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South Area 30

Shimoshinjo Arachi Sites

Structural Sites
Shimoshinjo Arachi Sites
South Area 30

The Shimoshinjo Tanakada Sites were excavated in 1994. The excavation uncovered three tateana (pit-type) dwellings and four homes with posts dug into the ground. However, the excavated area was the outer edge of the settlement, and the center of the settlement is thought to have been around Shinjo 5-chome. The tateana (pit-type) dwellings were built in the 8th century, and the homes with posts dug into the ground were built after that. These sites were the ordinary settlements formed around the Shimoshinjo Arachi Sites, which played a role as the center of politics.
The Shimoshinjo Arachi Sites (18,350 m2) were excavated between 1991 and 1996. These are large settlements dating from the beginning of the 8th century to the end of the 9th century. They varied significantly from small-size settlements.
The settlements included 48 tateana (pit-type) dwellings and 54 homes with posts dug into the ground. They also had one large building with 10 smaller buildings and five storage spaces attached to it. This shows that housing style shifted in the late 8th century from tateana (pit-type) dwellings to homes with posts dug into the ground.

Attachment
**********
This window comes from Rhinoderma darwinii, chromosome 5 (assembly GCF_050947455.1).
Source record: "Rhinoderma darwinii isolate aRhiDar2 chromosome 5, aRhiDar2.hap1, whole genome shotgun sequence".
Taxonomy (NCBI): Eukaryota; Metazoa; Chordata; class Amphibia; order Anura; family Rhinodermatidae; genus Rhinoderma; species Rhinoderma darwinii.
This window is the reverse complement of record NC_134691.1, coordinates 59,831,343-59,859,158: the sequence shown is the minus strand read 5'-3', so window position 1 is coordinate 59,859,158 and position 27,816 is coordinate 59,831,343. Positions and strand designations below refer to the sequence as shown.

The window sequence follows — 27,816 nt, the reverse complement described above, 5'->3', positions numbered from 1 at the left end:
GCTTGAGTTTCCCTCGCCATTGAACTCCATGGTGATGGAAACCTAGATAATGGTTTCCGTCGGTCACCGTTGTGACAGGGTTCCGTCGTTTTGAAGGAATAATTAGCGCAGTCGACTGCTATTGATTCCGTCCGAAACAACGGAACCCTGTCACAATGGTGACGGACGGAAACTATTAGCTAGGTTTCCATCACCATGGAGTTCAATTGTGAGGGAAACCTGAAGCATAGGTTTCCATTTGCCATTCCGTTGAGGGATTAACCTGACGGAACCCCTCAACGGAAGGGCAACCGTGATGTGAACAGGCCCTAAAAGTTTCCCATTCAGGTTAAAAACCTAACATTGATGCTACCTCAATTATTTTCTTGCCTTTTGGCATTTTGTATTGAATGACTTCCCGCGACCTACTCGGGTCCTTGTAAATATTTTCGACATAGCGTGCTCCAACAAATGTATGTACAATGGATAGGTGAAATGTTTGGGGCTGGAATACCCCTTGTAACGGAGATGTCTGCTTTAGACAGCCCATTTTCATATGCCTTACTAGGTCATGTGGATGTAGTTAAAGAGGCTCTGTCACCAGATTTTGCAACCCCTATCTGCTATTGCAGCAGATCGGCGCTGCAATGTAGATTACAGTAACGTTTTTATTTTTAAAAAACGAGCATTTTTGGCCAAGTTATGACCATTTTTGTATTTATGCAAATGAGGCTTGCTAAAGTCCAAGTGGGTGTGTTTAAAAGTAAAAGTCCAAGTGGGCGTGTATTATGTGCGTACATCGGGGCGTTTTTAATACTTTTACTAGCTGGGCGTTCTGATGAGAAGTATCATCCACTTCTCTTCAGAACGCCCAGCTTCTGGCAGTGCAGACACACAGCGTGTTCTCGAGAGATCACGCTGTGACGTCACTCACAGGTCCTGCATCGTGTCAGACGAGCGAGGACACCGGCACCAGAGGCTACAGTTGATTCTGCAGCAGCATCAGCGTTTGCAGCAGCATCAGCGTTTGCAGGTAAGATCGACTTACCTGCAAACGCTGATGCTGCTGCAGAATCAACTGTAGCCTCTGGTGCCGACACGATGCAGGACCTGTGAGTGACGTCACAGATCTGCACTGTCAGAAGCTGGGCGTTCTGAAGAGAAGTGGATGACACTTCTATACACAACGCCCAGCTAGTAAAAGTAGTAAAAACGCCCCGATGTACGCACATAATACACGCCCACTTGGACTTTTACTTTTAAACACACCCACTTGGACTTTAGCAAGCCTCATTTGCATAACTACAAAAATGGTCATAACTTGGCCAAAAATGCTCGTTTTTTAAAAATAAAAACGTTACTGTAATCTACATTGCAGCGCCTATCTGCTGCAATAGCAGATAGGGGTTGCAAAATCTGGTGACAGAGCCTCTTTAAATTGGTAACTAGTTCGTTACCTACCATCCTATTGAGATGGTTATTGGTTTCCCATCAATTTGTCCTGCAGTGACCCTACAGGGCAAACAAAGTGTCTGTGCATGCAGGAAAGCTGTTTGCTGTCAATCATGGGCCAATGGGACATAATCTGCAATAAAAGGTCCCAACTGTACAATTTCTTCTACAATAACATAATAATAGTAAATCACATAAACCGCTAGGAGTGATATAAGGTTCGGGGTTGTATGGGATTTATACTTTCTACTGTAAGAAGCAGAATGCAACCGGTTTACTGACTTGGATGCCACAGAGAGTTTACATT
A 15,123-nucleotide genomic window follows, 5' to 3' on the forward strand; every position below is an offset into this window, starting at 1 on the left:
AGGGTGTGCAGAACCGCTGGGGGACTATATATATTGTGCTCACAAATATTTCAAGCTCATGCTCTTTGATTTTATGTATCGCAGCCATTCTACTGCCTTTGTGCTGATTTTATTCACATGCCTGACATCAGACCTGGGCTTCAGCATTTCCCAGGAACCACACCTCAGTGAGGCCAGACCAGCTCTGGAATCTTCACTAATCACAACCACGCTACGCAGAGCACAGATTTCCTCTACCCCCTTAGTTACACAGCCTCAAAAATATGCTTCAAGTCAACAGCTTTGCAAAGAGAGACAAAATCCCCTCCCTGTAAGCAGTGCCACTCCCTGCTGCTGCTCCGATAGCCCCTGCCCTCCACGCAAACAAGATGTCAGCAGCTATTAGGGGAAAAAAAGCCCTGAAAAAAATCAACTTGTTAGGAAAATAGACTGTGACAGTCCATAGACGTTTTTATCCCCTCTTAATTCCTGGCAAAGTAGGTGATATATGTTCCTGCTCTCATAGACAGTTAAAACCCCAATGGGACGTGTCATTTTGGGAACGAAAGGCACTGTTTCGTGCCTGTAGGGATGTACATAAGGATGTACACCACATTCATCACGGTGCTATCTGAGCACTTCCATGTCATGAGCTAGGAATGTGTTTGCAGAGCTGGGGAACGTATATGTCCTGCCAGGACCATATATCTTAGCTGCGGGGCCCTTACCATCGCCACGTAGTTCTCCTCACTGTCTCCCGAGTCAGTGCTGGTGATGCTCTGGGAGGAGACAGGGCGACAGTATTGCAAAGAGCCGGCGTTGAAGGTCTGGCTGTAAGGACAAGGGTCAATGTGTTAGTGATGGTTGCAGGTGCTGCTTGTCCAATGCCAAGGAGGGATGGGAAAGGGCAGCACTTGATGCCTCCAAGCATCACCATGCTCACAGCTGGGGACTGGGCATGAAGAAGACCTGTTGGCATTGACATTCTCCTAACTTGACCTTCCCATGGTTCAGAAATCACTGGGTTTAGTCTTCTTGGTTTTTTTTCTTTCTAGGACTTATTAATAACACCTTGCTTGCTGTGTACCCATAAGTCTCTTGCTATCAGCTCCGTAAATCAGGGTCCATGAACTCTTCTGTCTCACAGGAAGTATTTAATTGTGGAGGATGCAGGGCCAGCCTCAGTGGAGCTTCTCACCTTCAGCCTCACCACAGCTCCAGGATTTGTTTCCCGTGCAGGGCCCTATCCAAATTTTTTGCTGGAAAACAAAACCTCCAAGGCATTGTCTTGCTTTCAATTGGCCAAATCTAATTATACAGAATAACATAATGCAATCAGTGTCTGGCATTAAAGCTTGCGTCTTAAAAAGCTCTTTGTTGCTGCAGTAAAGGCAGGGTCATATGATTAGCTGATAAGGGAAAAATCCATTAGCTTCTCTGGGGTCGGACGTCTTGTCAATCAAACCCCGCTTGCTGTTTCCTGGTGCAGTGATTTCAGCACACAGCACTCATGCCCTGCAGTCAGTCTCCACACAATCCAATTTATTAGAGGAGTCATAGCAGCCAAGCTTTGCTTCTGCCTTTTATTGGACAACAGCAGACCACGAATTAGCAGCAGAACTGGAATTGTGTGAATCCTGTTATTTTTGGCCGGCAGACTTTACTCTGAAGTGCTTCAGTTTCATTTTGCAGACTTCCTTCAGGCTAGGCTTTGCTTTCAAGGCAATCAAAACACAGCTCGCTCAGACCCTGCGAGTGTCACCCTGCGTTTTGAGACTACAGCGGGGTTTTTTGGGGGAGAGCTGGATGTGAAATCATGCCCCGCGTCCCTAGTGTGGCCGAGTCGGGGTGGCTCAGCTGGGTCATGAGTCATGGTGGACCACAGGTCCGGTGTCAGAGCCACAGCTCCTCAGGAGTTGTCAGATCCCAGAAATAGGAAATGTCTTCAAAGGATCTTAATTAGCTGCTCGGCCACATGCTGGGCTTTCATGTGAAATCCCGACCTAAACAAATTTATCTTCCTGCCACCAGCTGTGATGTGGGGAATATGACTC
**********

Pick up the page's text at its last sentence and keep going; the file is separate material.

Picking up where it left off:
Uncovered in these sites were round inkstones and Buddhist religious objects that are often unearthed from the former sites of administrative offices and temples. Inkstones show that there were people who wrote on strips of wood, and Buddhist religious objects show that Buddhism was passed down in the area.
In addition, because Buddhist religious objects were also unearthed from the long, large site of a home with posts dug into the ground at the Kambayashi Shinjo Sites, it is thought that this building must have been associated with Buddhism. Therefore, the Kambayashi Shinjo Sites are thought to have been a part of the Shimoshinjo Arachi Sites.
The large building that cannot be seen in the surrounding sites and the unearthed artifacts around them show that this must have been where the head of the area lived. However, the area rapidly deteriorated in and after the late 9th century. This is probably because the settlements were reorganized along with the changes of administrative structure.